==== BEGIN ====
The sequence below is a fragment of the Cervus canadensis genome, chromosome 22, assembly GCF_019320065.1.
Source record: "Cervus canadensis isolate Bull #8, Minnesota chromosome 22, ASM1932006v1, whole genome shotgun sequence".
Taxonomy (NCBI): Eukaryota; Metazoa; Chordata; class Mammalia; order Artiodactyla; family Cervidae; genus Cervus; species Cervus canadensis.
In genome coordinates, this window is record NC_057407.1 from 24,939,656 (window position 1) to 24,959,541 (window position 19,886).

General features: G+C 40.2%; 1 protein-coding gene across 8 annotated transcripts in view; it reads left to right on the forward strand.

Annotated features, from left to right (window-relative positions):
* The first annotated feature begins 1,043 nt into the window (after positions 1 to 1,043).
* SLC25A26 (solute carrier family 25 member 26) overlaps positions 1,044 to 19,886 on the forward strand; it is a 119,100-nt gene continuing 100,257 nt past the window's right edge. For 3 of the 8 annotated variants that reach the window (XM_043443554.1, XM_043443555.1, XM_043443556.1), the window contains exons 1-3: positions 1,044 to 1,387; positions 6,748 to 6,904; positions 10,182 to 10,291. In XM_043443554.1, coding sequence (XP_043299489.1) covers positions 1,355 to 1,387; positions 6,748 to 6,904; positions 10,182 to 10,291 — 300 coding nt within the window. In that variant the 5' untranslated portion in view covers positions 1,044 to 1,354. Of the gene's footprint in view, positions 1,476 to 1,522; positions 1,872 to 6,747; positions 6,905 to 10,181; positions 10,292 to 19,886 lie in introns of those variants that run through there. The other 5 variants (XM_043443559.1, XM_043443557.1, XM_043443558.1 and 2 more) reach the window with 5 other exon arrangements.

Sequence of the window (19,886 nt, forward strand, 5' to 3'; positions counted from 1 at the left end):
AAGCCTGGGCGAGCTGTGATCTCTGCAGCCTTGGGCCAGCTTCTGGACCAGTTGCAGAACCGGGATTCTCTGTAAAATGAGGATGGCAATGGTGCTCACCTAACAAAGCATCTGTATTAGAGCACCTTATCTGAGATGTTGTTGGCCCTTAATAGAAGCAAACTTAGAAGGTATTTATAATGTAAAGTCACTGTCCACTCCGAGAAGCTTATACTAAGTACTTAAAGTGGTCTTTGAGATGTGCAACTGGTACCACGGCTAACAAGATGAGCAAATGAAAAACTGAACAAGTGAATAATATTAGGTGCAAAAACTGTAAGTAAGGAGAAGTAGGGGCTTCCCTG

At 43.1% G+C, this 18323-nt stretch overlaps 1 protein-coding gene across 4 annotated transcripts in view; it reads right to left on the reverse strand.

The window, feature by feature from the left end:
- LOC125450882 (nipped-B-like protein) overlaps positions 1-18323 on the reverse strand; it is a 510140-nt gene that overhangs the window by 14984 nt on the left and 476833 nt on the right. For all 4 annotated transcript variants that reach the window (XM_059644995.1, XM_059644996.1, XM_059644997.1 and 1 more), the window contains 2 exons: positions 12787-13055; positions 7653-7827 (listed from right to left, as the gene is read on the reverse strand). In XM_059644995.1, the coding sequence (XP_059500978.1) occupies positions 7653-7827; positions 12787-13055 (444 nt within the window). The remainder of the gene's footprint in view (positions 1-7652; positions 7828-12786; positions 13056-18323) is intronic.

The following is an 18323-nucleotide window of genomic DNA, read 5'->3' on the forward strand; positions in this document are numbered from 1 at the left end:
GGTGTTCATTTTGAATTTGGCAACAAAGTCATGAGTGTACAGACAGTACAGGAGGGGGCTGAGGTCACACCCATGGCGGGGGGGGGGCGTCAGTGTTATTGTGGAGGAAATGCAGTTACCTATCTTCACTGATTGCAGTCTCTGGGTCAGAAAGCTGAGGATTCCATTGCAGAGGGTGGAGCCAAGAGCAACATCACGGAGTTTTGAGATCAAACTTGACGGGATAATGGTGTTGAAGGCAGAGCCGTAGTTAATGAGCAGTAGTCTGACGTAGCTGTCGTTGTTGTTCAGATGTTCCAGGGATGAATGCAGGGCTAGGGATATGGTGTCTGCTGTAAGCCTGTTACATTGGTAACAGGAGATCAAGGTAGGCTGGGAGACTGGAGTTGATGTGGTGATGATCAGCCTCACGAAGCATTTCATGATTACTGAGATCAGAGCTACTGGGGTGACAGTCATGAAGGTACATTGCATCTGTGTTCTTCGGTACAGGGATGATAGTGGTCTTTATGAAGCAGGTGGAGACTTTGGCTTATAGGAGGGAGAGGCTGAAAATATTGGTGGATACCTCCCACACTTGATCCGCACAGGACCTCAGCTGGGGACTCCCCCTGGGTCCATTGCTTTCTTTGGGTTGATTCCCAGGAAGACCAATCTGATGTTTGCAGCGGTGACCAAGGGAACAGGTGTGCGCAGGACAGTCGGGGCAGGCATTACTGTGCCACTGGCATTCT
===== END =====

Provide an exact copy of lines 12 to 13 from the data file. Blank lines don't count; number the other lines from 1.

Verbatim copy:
The window, feature by feature from the left end:
- LOC125450882 (nipped-B-like protein) overlaps positions 1-18323 on the reverse strand; it is a 510140-nt gene that overhangs the window by 14984 nt on the left and 476833 nt on the right. For all 4 annotated transcript variants that reach the window (XM_059644995.1, XM_059644996.1, XM_059644997.1 and 1 more), the window contains 2 exons: positions 12787-13055; positions 7653-7827 (listed from right to left, as the gene is read on the reverse strand). In XM_059644995.1, the coding sequence (XP_059500978.1) occupies positions 7653-7827; positions 12787-13055 (444 nt within the window). The remainder of the gene's footprint in view (positions 1-7652; positions 7828-12786; positions 13056-18323) is intronic.